Natural combinatorial peptide libraries in cyanobacterial symbionts of marine ascidians

Article metrics

Abstract

A large family of cytotoxic cyclic peptides exemplified by the patellamides has been isolated from ascidians harboring the obligate cyanobacterial symbionts Prochloron spp.1,2,3,4,5. Genome sequence analysis of these symbionts has revealed that Prochloron spp. synthesize patellamides by a ribosomal pathway6. To understand how this pathway evolved to produce a suite of related metabolites, we analyzed 46 prochloron-containing ascidians from the tropical Pacific Ocean for the presence of patellamide biosynthetic genes and taxonomic markers. Here, we show that Prochloron spp. generate a diverse library of patellamides using small, hypervariable cassettes within a conserved genetic background. Each symbiont strain contains a single pathway, and mixtures of symbionts within ascidians lead to the accumulation of chemical libraries. We used this information to engineer the production of a new cyclic peptide in Escherichia coli, thereby demonstrating the power of comparative analysis of closely related symbiotic pathways to direct the genetic synthesis of new molecules.

Access options

Rent or Buy article

Get time limited or full article access on ReadCube.

from$8.99

All prices are NET prices.

Figure 1: Diverse ascidians and the patellamide pathway.
Figure 2: patE and patellamide diversity.
Figure 3: Production of eptidemnamide.

Accession codes

Accessions

GenBank/EMBL/DDBJ

References

  1. 1

    Sings, H.L. & Rinehart, K.L. Compounds produced from potential tunicate-blue-green algal symbiosis: a review. J. Ind. Microbiol. Biotechnol. 17, 385–396 (1996).

  2. 2

    Schmidt, E.W., Sudek, S. & Haygood, M.G. Genetic evidence supports secondary metabolic diversity in Prochloron spp., the cyanobacterial symbiont of a tropical ascidian. J. Nat. Prod. 67, 1341–1345 (2004).

  3. 3

    Degnan, B.M. et al. New cyclic peptides with cytotoxic activity from the ascidian Lissoclinum patella. J. Med. Chem. 32, 1349–1354 (1989).

  4. 4

    Fu, X., Do, T., Schmitz, F.J., Andrusevich, V. & Engel, M.H. New cyclic peptides from the ascidian Lissoclinum patella. J. Nat. Prod. 61, 1547–1551 (1998).

  5. 5

    Sesin, D.F., Simon, J.G. & Ireland, C.M. The chemistry of Lissoclinum patella. Bull. Soc. Chim. Belg. 95, 853–867 (1986).

  6. 6

    Schmidt, E.W. et al. Patellamide A and C biosynthesis by a microcin-like pathway in Prochloron didemni, the cyanobacterial symbiont of Lissoclinum patella. Proc. Natl. Acad. Sci. USA 102, 7315–7320 (2005).

  7. 7

    Newman, D.J., Cragg, G.M. & Snader, K.M. Natural products as sources of new drugs over the period 1981–2002. J. Nat. Prod. 66, 1022–1037 (2003).

  8. 8

    Floss, H.G. Combinatorial biosynthesis–potential and problems. J. Biotechnol. 124, 242–257 (2006).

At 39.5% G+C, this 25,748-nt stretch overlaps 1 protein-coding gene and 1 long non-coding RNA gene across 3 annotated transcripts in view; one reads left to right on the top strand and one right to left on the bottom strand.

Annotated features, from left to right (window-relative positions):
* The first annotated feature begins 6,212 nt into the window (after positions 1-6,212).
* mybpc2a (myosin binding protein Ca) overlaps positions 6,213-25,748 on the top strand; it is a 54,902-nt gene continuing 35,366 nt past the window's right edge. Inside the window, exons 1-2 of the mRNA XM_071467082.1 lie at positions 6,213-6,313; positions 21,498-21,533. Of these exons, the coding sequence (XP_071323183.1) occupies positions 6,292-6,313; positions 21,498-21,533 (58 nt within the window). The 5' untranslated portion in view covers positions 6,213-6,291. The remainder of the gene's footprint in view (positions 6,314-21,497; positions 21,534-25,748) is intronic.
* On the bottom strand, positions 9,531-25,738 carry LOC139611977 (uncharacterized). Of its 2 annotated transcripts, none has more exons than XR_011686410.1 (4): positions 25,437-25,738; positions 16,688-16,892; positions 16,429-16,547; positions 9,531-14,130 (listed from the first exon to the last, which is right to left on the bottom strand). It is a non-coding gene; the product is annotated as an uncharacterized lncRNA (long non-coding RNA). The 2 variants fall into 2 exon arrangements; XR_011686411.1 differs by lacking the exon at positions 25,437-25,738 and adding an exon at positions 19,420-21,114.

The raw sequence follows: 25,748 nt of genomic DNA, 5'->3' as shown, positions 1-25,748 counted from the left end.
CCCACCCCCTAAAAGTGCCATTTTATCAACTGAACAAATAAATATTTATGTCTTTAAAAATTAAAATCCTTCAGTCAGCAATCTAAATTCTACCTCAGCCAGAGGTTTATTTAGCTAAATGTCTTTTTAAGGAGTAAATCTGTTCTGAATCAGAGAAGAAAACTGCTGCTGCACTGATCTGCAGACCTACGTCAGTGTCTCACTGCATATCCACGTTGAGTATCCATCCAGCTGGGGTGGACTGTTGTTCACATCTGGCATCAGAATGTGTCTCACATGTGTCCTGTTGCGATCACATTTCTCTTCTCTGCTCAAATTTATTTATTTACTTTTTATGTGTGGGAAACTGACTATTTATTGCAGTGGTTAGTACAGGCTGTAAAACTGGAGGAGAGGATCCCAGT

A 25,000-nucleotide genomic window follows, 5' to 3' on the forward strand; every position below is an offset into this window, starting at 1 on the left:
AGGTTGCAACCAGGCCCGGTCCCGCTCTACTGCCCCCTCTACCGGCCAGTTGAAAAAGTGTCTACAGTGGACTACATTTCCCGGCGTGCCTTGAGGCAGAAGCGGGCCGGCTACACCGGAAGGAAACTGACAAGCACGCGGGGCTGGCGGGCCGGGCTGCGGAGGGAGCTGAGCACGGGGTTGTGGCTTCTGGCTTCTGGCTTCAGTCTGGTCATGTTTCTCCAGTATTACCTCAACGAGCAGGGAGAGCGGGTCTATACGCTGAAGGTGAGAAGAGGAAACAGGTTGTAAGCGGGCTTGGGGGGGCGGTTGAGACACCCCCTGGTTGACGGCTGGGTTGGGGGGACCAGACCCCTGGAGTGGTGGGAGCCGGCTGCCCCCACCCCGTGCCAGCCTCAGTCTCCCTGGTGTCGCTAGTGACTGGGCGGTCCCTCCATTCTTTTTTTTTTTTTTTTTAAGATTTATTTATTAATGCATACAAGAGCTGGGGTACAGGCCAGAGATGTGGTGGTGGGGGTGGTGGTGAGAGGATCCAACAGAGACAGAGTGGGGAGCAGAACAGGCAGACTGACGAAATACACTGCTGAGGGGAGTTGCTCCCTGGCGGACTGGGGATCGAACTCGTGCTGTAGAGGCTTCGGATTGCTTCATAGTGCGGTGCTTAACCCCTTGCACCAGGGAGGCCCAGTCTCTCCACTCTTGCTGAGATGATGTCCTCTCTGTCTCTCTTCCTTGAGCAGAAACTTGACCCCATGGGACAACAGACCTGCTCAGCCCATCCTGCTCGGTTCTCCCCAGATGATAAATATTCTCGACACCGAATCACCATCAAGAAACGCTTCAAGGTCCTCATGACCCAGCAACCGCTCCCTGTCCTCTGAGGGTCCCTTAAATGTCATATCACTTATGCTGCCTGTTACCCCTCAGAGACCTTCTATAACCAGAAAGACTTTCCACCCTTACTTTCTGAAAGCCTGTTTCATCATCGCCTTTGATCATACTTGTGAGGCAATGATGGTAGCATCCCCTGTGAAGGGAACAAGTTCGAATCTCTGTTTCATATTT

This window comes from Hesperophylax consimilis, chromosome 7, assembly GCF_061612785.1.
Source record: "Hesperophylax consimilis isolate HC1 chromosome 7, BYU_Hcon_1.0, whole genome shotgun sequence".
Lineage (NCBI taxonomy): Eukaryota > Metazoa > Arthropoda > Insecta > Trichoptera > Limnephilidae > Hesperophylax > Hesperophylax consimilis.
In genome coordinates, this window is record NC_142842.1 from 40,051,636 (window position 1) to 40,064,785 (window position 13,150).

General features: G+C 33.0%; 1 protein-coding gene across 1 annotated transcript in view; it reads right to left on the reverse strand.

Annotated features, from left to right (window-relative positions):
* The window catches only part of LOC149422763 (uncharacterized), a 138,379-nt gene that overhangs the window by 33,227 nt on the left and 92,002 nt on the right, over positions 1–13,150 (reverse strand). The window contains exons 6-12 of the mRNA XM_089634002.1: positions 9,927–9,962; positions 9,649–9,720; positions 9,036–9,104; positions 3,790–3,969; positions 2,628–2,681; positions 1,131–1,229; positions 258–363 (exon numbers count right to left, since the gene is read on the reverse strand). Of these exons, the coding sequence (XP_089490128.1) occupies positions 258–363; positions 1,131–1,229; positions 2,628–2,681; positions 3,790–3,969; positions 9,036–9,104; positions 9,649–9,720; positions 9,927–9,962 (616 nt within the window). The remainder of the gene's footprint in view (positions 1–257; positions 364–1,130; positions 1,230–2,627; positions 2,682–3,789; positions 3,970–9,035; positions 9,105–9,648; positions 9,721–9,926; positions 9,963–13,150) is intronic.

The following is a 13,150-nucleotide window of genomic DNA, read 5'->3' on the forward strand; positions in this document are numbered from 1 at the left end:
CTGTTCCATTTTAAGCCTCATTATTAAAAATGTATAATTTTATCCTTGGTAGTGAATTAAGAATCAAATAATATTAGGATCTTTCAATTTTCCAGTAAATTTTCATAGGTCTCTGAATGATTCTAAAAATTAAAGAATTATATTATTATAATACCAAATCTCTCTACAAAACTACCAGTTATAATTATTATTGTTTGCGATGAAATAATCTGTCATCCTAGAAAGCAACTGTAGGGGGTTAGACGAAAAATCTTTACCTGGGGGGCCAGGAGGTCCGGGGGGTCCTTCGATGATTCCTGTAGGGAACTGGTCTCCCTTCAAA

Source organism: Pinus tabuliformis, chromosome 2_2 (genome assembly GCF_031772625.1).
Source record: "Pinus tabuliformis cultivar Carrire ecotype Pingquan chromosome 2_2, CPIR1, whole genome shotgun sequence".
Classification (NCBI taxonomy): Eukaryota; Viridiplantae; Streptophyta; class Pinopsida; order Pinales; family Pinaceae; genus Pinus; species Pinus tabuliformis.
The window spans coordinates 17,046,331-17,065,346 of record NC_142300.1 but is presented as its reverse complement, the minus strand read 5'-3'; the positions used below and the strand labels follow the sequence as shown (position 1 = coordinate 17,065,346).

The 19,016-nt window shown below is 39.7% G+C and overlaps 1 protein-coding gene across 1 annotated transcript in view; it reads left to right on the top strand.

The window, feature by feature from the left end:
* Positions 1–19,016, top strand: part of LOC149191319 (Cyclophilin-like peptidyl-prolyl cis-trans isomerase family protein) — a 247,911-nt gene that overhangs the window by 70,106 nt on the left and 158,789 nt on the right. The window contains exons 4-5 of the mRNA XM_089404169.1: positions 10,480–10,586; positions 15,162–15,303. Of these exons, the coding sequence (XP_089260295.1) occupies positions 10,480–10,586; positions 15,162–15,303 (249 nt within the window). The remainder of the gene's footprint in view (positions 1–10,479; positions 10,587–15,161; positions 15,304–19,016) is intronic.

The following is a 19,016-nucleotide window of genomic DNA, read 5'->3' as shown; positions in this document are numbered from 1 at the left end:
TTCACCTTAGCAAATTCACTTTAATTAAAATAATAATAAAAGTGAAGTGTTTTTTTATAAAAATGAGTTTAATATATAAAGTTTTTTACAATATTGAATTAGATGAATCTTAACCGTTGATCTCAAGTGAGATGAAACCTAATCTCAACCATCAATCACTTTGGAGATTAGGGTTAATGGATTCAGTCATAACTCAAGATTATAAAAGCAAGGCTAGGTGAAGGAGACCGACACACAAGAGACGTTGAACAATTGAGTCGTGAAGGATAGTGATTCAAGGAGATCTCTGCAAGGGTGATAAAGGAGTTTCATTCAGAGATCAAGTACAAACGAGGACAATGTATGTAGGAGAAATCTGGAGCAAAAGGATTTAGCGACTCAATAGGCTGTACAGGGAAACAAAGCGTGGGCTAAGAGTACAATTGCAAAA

9. 9

    Walsh, C.T. Combinatorial biosynthesis of antibiotics: challenges and opportunities. ChemBioChem 3, 125–134 (2002).

  10. 10

    Xie, L. et al. Lacticin 481: in vitro reconstitution of lantibiotic synthetase activity. Science 303, 679–682 (2004).

  11. 11

    Austin, M.B., Bowman, M.E., Ferrer, J.-L., Schröder, J. & Noel, J.P. An aldol switch discovered in stilbene synthases mediates cyclization specificity of type III polyketide synthases. Chem. Biol. 11, 1179–1194 (2004).

  12. 12

    Schmidt, E.W., Obraztsova, A.Y., Davidson, S.K., Faulkner, D.J. & Haygood, M.G. Identification of the antifungal peptide-containing symbiont of the marine sponge Theonella swinhoei as a novel delta-proteobacterium, Candidatus entotheonella palauensis. Mar. Biol. 136, 969–977 (2000).

  13. 13

    Piel, J. A polyketide synthase-peptide synthetase gene cluster from an uncultured bacterial symbiont of Paederus beetles. Proc. Natl. Acad. Sci. USA 99, 14002–14007 (2002).

  14. 14

    Baumann, P. Biology of bacteriocyte-associated endosymbionts of plant sap-sucking insects. Annu. Rev. Microbiol. 59, 155–189 (2005).

  15. 15

    Partida-Martinez, L.P. & Hertweck, C. Pathogenic fungus harbours endosymbiotic bacteria for toxin production. Nature 437, 884–888 (2005).

  16. 16

    Withers, N., Vidaver, W. & Lewin, R.A. Pigment composition, photosynthesis and fine-structure of a non-blue-green prokaryotic algal symbiont (Prochloron sp.) in a didemnid ascidian from Hawaiian waters. Phycologia 17, 167–171 (1978).

  17. 17

    Lewin, R.A. & Cheng, L. (eds.) Prochloron: a Microbial Enigma (Chapman and Hall, New York, 1989).

  18. 18

    Burns, B.P., Goh, F., Allen, M. & Neilan, B.A. Microbial diversity of extant stromatolites in the hypersaline marine environment of Shark Bay, Australia. Environ. Microbiol. 6, 1096–1101 (2004).

  19. 19

    Long, P.F., Dunlap, W.C., Battershill, C.N. & Jaspars, M. Shotgun cloning and heterologous expression of the patellamide gene cluster as a strategy to achieve sustained metabolite production. ChemBioChem 6, 1760–1765 (2005).

  20. 20